Top 5 Semi-Modular 2018

Here's our Top 5 Semi-Modular products for 2018 - so far...  ·  Source: gearnews.com/Pittsburgh Modular/Behringer/Arturia/Moog/Radikal Technologies

Semi-modular synthesizers have become a bit of a thing. As Eurorack modular has rocketed in popularity it makes sense for synthesizer manufacturers to fold in a bit of that CV/Gate voltage controlled goodness. A semi-modular will play perfectly well by itself, but patch it into some friends for a whole other synthesis experience. Here’s my pick of the most interesting semi-modular synths of 2018.

Pittsburgh Modular Microvolt 3900

One of the best releases at the NAMM and a surprising change in style from modular makers Pittsburgh Modular. They already had a semi-modular in most people’s top 5 with the Lifeforms SV1. But that has been eclipsed by this new product that seems to come from a different school of design. The Microvolt is beautiful, sleek and understated. It’s more petite than it looks and glows alluringly with those trademark blue LEDs.

Pittsburgh Modular Microvolt 3900

Pittsburgh Modular Microvolt 3900

The Microvolt is an analogue monosynth with a slightly different set of features to most synths. There’s wavefolding and halfway rectifying, a state-variable binary filter, a VCA with Low-pass gate, a loopable envelope, random voltages and a function generator. It has integrated MIDI, a sequencer arpeggiator and a 39 point patch bay.

Pittsburgh calls it a “love letter to the analog monosynth” and it’s certainly a lovely little box with bags of potential.

Behringer Neutron

Amongst all the talk of clones Behringer snuck in something of their own. The Neutron is a paraphonic analog synthesizer. It runs with dual CEM3340 VCOs like those found in the Roland SH-101 and Sequential Circuits Prophet 5. The waveforms can be blended together before going through the self-oscillating multi-mode dual output filter. There are 2 envelopes, one for the amplifier and one for the filter. At the end of the chain is a BBD multiple stage analog delay circuit and an overdrive.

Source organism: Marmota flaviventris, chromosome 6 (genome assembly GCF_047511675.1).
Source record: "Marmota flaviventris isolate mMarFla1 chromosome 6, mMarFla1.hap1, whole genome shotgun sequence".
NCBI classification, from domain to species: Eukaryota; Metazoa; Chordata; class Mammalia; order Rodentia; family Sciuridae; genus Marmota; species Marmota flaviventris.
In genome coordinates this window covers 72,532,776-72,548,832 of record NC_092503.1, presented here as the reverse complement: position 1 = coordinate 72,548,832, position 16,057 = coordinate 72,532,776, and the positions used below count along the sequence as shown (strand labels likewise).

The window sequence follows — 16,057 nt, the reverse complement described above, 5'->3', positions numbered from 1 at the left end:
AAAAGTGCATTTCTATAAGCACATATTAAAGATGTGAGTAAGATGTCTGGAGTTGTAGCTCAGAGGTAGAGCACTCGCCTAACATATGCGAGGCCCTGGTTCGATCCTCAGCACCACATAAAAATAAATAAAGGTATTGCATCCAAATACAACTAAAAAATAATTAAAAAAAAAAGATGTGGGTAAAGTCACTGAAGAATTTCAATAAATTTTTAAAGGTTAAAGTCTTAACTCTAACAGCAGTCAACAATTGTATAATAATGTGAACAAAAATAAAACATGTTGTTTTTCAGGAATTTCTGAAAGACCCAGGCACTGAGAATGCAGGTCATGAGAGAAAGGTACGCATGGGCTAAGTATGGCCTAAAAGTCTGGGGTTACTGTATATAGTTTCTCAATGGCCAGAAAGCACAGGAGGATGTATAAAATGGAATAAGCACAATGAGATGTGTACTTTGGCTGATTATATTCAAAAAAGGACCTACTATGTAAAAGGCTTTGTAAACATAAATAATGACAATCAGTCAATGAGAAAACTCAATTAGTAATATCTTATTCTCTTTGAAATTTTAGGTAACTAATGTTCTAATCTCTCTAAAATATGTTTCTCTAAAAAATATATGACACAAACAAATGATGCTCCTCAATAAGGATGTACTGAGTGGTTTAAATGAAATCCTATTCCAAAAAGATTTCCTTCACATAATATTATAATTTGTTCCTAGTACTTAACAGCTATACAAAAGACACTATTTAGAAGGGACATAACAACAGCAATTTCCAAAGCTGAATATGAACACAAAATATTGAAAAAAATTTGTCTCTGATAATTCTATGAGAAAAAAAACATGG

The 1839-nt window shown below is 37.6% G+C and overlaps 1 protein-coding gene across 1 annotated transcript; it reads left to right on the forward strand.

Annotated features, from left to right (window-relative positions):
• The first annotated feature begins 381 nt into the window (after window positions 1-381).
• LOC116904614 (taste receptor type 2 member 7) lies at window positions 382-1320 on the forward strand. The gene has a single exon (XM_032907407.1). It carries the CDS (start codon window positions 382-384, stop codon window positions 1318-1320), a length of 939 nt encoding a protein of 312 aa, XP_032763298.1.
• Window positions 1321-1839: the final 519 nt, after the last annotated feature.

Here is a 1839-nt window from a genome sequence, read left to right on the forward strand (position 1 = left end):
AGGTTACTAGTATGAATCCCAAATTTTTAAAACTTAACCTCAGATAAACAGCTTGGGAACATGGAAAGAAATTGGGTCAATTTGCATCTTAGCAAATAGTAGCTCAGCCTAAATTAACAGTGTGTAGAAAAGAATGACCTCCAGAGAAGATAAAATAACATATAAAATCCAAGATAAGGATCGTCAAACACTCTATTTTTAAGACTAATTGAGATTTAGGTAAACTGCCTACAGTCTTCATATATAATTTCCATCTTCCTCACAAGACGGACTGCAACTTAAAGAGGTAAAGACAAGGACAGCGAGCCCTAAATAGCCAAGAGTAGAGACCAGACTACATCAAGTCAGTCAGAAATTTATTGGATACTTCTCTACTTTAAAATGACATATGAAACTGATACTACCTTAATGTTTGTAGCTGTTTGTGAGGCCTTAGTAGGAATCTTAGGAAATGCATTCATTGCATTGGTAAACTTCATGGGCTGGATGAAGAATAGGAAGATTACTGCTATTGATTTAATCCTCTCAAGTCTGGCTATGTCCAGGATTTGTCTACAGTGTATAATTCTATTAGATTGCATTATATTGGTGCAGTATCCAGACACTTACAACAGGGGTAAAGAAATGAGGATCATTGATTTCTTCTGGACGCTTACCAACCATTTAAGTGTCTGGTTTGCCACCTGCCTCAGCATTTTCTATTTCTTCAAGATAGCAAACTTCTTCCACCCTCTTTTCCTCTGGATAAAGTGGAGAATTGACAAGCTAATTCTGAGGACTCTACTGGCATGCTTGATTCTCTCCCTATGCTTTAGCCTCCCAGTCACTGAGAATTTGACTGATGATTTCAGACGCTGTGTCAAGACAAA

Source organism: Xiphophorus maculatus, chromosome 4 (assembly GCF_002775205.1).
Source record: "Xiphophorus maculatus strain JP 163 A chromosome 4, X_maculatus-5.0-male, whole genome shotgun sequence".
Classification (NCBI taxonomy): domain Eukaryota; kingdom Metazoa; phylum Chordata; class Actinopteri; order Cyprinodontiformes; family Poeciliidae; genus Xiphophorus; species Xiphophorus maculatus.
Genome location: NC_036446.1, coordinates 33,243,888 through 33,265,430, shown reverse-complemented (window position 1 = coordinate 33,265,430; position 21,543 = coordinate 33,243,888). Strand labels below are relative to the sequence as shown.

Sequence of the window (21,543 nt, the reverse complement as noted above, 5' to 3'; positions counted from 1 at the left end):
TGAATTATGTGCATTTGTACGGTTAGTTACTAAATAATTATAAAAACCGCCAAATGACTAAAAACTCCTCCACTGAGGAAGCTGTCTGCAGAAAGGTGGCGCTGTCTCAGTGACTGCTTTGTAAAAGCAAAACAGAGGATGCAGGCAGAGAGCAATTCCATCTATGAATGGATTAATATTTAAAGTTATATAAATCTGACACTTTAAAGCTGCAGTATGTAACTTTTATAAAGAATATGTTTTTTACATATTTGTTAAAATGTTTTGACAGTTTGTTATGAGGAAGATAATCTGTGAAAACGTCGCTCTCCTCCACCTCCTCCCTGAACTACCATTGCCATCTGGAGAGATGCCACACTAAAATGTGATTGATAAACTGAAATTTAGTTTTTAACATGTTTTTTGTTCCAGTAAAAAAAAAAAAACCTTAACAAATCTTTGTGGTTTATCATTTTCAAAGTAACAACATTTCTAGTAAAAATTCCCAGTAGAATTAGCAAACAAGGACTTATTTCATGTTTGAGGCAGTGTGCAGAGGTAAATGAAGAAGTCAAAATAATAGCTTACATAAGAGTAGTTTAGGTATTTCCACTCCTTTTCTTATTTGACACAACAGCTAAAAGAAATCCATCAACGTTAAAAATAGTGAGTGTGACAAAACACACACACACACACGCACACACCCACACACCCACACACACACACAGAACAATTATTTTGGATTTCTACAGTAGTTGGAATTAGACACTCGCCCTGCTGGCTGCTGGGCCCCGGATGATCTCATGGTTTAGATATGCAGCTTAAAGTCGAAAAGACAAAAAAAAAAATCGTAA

Behringer Neutron

Behringer Neutron

The thing is, is that there’s nothing particularly special about the Neutron. It’s a steady, no-nonsense analog synthesizer with all the right things in the right places. And that’s why it’s good. There’s no surprises, nothing to learn, just a classic sound for a ridiculous price of $299. And one that you can patch the hell out of with the enormous 56 point patch bay. It will also happily drop into a Eurorack case if that’s your wish. A totally brilliant and cost-effective way to start patching.

Arturia MiniBrute 2

More of a traditional looking synthesizer this one. Arturia has embraced the Eurorack world with their second generation MiniBrute. MiniBrute 2 is a cool, dynamic, adaptable evolution of their original monosynth. They’ve added a second oscillator with FM possibilities, a second LFO and the mixer now incorporates a blending of both oscillators, noise and an external input. The trademark Steiner-Parker multi-mode filter is still there and can be pushed into self-oscillation. Along with the ADSR there’s a cheeky loopable AD envelope that’s also CV controllable. And you have 48 patch points ready to integrate it all into your Eurorack if you so desire.

Arturia MiniBrute 2

Arturia MiniBrute 2